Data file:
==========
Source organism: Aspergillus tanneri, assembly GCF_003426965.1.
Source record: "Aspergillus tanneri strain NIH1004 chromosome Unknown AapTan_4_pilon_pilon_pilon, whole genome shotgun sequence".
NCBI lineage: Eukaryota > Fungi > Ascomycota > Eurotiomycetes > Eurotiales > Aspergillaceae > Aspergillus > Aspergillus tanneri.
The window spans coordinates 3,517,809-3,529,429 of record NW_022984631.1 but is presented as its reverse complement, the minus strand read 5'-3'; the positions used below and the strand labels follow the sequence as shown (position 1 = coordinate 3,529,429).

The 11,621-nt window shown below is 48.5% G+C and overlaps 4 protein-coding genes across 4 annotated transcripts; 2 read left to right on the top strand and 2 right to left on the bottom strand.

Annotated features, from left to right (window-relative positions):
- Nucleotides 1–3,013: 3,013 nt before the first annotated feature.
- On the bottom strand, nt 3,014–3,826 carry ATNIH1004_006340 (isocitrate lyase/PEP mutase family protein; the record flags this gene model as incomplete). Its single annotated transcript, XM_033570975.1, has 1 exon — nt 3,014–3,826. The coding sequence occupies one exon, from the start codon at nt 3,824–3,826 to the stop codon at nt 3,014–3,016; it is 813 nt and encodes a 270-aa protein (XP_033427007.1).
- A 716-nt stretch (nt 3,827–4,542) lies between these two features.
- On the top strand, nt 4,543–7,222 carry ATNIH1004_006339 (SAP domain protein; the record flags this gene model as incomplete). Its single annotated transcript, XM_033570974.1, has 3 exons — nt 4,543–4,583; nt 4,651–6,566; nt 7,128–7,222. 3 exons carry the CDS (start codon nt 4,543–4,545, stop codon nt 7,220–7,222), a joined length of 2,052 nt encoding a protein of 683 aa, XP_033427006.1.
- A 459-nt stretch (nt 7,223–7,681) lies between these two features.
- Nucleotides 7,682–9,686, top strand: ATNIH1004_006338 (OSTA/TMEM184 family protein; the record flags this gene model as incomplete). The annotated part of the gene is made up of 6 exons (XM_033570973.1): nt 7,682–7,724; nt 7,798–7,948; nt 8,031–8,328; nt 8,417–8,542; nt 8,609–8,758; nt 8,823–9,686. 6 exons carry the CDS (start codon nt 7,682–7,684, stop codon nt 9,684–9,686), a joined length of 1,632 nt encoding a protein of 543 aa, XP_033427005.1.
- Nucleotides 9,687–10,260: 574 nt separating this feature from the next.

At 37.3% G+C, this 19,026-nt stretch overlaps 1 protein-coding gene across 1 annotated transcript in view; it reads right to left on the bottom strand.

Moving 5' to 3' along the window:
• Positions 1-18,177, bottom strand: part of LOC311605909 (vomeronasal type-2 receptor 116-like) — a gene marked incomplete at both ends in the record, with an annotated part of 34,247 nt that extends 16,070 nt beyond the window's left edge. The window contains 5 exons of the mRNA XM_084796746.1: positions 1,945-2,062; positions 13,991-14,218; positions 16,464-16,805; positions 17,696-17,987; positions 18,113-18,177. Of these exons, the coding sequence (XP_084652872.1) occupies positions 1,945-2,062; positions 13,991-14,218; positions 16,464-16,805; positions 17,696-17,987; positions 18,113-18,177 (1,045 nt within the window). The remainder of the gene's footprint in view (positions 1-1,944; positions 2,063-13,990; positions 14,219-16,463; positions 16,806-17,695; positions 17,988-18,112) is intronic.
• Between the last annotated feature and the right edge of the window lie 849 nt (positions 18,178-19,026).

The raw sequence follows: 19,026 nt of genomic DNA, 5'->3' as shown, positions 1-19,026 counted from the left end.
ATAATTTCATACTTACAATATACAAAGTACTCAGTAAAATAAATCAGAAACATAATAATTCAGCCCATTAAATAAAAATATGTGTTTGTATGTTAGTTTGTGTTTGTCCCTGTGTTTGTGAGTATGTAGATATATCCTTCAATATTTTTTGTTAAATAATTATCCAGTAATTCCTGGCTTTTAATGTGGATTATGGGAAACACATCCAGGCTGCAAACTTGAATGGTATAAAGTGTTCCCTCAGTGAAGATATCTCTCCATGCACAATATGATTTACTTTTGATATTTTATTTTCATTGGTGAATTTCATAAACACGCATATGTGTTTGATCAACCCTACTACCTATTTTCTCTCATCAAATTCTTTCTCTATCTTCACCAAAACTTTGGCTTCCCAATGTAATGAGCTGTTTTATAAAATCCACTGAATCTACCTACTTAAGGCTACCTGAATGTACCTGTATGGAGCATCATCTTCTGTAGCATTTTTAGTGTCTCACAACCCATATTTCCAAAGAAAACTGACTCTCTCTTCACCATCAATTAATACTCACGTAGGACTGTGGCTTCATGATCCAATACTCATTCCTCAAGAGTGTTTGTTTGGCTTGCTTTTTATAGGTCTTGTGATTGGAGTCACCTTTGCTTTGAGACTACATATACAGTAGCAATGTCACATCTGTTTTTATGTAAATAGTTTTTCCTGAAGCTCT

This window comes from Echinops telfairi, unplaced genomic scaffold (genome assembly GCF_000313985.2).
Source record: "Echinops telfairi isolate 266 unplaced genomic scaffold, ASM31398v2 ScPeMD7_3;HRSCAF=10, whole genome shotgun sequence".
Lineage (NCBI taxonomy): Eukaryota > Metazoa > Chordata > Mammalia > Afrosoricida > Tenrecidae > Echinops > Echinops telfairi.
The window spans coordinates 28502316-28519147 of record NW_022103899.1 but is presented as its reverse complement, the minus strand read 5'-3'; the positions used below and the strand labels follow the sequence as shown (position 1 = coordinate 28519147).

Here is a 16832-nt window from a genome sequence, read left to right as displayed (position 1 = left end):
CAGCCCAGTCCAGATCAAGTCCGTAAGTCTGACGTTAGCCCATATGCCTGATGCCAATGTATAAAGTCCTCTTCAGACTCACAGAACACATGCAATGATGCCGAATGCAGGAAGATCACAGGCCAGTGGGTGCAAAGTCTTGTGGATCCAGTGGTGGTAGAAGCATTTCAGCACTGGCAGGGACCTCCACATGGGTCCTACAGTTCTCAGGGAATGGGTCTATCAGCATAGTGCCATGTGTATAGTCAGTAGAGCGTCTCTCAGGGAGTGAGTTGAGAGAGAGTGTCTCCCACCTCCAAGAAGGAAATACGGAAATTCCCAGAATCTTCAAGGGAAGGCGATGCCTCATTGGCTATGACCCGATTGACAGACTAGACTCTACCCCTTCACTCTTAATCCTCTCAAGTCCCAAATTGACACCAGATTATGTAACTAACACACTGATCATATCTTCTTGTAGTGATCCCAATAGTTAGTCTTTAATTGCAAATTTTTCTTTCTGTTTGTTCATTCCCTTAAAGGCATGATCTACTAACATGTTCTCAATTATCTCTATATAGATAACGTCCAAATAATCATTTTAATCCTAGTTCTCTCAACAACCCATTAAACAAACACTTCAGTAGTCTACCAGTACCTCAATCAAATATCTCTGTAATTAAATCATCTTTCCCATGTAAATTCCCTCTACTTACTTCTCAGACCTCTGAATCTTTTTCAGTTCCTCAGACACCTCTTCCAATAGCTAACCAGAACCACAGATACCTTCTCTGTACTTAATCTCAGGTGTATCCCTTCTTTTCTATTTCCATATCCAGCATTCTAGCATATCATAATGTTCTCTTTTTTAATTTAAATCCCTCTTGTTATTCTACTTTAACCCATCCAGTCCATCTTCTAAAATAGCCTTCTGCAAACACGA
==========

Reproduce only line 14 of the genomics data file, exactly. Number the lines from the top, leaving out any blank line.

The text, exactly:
At 37.3% G+C, this 19,026-nt stretch overlaps 1 protein-coding gene across 1 annotated transcript in view; it reads right to left on the bottom strand.